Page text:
Soy Beans, Shredded Denim, and Wool will keep you warm this winter!

By
Home Builder
https://activerain.com/droplet/46lm

  As a kid I couldn't understand why I wasn't allowed to touch the pink fluffy cotton candy that I saw poking out of one of the basement walls. As I got older I realized that rubbing my face into tiny pieces of fiberglass isn't the brightness idea. This childhood memory got me wondering if there were any alternative options to fiberglass insulation that are eco-friendly. I found these surprising alternatives.

                          

As some of us may know, insulation for your home is important for temperature regulation and energy efficiency. One of the first alternatives to fiberglass insulation that I came across online was Shredded Denim Insulation. A company named Bonded Logic manufactures this type of insulation. Once the company received the shredded denim, they treat the fabric with a borate solution so the insulation won't burn and so it will repel mold and mildew. Next, they mix the material with another fiber and bond everything together in a large oven. Finally, they press the material into 2-inch (5-centimeter) thick rolls and cut the product into its shipping size.





The benefits of using Shredded Denim insulation is that unlike fiberglass insulation, this type of insulation does not itch and is easy to handle. the material it's self hinders fungus and mold growth, and impedes pests. It contains no Volatile Organic Chemicals (VOC’s) or other chemicals harmful to your health. The Cotton fibers are 100% recyclable and can reduce landfill waste.  The denim and cotton used to make the insulation are 90% post-consumer. Shredded Denim insulation also helps reduce sounds coming into your home.

 

 

                     

Sheep wool is another type of eco-friendly insulation that is on the market. Sheep wool makes an excellent insulator because when wool fibers are compressed millions of tiny air pockets form, these pockets trap air which keeps sheep’s warm in the winter and cool in the summer, in turn the sheep wool insulator does the same for your home. Wool is also extremely breathable which means it can absorb moisture from the air without it affecting its capacity to retain heat. The outer layer of the wool is very moister resistant, but the inner layers of the wool love water and can hold up to 3 thirds of its weight in moister without it every feeling damp. When the wool gets wet, it generates heat which then prevents condensation. With wool insulation you don’t need to adjust your heating or cooling system as often. This type of insulator in also the most fire resistant over any other type of material used as an insulator. 

 

       

 

The last eco-friendly insulation alternative that I will touch on has gotten mix reviews online, but nonetheless it is still an interesting alternative to fiberglass insulation. Soy bean insulation comes as spray-on foam. When the spray foam is applied to the dry-wall it expands up to 100 times its size, this means that that it is able to tightly seal all cracks and corners. Unlike fiberglass insulation, with soy bean spray-on foam you don’t have worry about off- gassing. It also does not retain moister so you don’t have to worry about mold or fungus growth. Soy bean spray is made up of a catalyst and a resin.  The two sides are mixed together as they spray out of the tank, which causes a chemical reaction and creates the “spray foam”. The truth is that soy bean insulation spray doesn’t have pure eco-friendly ingredients. This spray foam is petroleum based; it only contains 15% soy. Although the two alternative options I presented previously contain pure eco-friendly ingredients and are considered “greener” products, don’t rule out the soy bean spray-on foam. Even though it is more expensive than fiberglass insulation, using this product will pay itself off over time, this is due to how tightly sealed your house will be from cold or hot weather conditions outside.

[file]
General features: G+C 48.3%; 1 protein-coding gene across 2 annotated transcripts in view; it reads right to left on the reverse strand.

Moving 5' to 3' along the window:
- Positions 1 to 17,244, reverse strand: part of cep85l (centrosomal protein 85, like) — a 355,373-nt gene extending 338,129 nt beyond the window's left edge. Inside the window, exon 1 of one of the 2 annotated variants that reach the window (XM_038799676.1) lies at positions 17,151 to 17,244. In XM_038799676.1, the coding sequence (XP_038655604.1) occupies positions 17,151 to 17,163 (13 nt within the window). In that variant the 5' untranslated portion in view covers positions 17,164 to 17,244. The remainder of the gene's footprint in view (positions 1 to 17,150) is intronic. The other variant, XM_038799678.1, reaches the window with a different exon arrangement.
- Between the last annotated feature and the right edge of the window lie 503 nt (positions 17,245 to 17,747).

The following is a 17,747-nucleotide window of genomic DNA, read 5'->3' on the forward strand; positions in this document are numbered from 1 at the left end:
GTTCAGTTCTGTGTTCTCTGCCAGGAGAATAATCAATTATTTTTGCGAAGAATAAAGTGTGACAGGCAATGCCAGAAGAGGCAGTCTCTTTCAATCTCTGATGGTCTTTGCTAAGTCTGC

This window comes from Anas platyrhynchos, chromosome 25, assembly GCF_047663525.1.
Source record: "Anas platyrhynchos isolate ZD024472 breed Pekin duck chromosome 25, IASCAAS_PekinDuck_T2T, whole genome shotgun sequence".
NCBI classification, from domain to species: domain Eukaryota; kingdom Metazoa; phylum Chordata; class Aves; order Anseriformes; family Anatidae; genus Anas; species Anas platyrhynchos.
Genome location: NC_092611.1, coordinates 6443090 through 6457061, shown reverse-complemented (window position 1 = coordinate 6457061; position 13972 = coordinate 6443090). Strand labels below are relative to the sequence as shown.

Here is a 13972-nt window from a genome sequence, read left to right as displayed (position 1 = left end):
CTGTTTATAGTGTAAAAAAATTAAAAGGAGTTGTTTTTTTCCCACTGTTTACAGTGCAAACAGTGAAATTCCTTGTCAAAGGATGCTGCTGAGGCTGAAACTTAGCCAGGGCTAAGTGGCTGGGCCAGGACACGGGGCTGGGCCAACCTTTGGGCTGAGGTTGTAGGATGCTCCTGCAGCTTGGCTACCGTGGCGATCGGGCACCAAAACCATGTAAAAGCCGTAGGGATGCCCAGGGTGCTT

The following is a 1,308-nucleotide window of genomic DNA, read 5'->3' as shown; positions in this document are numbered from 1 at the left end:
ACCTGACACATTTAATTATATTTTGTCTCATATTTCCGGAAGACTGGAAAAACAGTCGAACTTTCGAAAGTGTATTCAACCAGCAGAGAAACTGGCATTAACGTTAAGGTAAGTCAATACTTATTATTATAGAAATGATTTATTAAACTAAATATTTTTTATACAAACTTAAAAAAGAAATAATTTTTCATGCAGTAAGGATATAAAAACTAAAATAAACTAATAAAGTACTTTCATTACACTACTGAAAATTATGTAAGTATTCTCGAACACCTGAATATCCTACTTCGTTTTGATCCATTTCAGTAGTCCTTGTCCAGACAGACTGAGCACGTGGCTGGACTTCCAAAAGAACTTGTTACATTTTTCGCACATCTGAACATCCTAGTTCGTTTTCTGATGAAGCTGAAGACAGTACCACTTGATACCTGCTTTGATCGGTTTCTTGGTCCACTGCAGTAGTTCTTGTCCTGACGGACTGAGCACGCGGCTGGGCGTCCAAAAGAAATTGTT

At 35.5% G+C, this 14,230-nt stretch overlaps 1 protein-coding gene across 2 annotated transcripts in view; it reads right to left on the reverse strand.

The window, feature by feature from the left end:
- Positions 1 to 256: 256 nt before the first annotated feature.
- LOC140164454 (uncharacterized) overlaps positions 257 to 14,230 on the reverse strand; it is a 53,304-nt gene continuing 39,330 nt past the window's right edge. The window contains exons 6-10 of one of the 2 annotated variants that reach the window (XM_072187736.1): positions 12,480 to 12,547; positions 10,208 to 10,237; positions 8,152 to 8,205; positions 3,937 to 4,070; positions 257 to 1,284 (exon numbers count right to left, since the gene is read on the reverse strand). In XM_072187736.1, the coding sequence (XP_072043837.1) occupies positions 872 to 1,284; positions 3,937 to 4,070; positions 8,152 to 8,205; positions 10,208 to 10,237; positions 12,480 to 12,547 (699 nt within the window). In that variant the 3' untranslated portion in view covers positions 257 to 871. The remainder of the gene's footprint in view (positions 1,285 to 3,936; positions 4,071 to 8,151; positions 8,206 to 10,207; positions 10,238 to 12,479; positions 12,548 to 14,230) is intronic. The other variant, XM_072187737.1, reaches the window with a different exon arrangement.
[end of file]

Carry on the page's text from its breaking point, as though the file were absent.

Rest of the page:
Whichever one of these materials you choose to insulate your home, the quality and health benefits surpass conventional fiberglass insulation.

 

 

Atributions for pics

http://www.ecouterre.com/7-unexpected-ways-to-recycle-old-denim-jeans/bonded-logic-recycled-denim-insulation/

http://inhabitat.com/recycled-blue-jean-insulation-by-bonded-logic/

http://www.wellhome.com/blog/2012/01/is-wool-insulation-an-effective-way-to-insulate-your-home/

http://www.euroform.co.uk/natural-sheep-wool-insulation-pitched-roof-guides.shtml

http://www.owenscorning.eu/en/products/residential-insulation/pink044.aspx

http://www.motherearthliving.com/home-products/green-insulation-101-cellulose-fiberglass-spray-foam-cellulose.aspx#axzz2jLAkK0ZA

 

 

 

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Re-Blogged 1 time:

Re-Blogged By Re-Blogged At
  1. Jeanne Dufort 11/01/2013 11:57 PM
Topic:
Home Improvement

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Rainmaker
431,085
Bill and MaryAnn Wagner
Wagner Real Estate Group - Ocean City, NJ
Jersey Shore and South Jersey Real Estate
I had recently heard about the denim alternative but was unaware of the wool and the soy bean spray. Will have to investigate further. Thanks.
Oct 31, 2013 10:44 PM #13
Ambassador
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Patricia Kennedy
RLAH Real Estate - Washington, DC